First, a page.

30 April 2009

Review: Cola de Lagartija

When Juan Peron returned to the Argentine presidency for the last time in 1974, he brought along two intimates who would go on to create some trouble. The first was his third wife Isabela, who would ascend to the presidency after his death. The second was Jose Lopez Rega, a character so odd it seems hard to believe he was not invented by Arlt or Borges. Rega was fascinated with occult and mystic arts, including Umbanda (like Santeria or Voodoo) and astrology. His interests earned him the nickname El Brujo, not inappropriate given the Rasputin-like hold he had on Peron and later Isabela. It was under Rega that Dirty War began, which was run out of the Office of Social Welfare under the auspices of the triple-A. (Argentine Anticommunist Alliance)

Cola de lagartija is based loosely on Lopez Rega, parting ways with the historical facts of Lopez Rega to create a surreal and disturbing meditation on violence and power. After the fall of Isabela's government, El Brujo heads to his childhood home of Laguna Negra in northern Argentina with his followers. Here he organizes new rituals of blood and sacrifice, and stages a very twisted orgy to which he invites prominent members of Argentine society.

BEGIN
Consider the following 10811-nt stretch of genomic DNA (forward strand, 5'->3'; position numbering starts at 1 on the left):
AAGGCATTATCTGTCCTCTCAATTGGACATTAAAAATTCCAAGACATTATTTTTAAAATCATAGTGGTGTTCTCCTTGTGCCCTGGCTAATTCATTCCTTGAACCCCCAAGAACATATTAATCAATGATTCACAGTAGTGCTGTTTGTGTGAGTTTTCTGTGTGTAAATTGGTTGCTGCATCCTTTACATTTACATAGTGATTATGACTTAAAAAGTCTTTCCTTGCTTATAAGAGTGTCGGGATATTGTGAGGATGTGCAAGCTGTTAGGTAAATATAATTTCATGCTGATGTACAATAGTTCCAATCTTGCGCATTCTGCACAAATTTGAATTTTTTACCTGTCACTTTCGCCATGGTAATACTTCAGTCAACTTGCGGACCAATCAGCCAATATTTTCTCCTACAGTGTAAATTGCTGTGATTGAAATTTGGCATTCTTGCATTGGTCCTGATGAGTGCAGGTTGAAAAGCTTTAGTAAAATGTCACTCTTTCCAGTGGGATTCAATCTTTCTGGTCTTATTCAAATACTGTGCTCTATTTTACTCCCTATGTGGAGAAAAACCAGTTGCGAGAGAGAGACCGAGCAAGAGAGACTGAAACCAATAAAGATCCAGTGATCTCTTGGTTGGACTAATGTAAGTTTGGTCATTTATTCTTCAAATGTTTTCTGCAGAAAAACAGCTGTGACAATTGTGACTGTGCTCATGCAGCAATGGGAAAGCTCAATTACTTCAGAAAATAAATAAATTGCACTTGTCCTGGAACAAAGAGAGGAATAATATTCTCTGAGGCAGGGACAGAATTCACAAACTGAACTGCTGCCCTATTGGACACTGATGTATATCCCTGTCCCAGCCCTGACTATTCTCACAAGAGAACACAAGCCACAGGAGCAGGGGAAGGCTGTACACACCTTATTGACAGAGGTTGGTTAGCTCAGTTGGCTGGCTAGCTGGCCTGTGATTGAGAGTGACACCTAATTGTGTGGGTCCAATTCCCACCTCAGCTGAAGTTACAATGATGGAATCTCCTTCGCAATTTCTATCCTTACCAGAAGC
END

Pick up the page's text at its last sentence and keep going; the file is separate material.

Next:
Even in internal exile, he is dangerous enough to inspire enemies, among them the ruling junta, a revolutionary, and an author working on El Brujo's biography. The revolutionary and the author have a brief relationship, during which the revolutionary asks the author to finish her book by killing off El Brujo. But can she really pull it off in such a way as to kill the original?

El Brujo soon finds a new enemy in the mayor of the town of Capivari and its little newspaper. He takes over the town and the newspaper, changing the emphasis of the latter to occult themes. This inspires in him the plans for a new ritual, an immaculate conception which will cleanse Argentina in a river of blood.

I was expecting a touch of the strange, perhaps even some magic realism, when I started this book, as can only be expected from a story based on an already strange individual. But the story is strikingly surreal, often disturbing or funny, presenting an exaggerated look at the relationship between power and violence, and the role of the journalist or writer in responding to the terrible.

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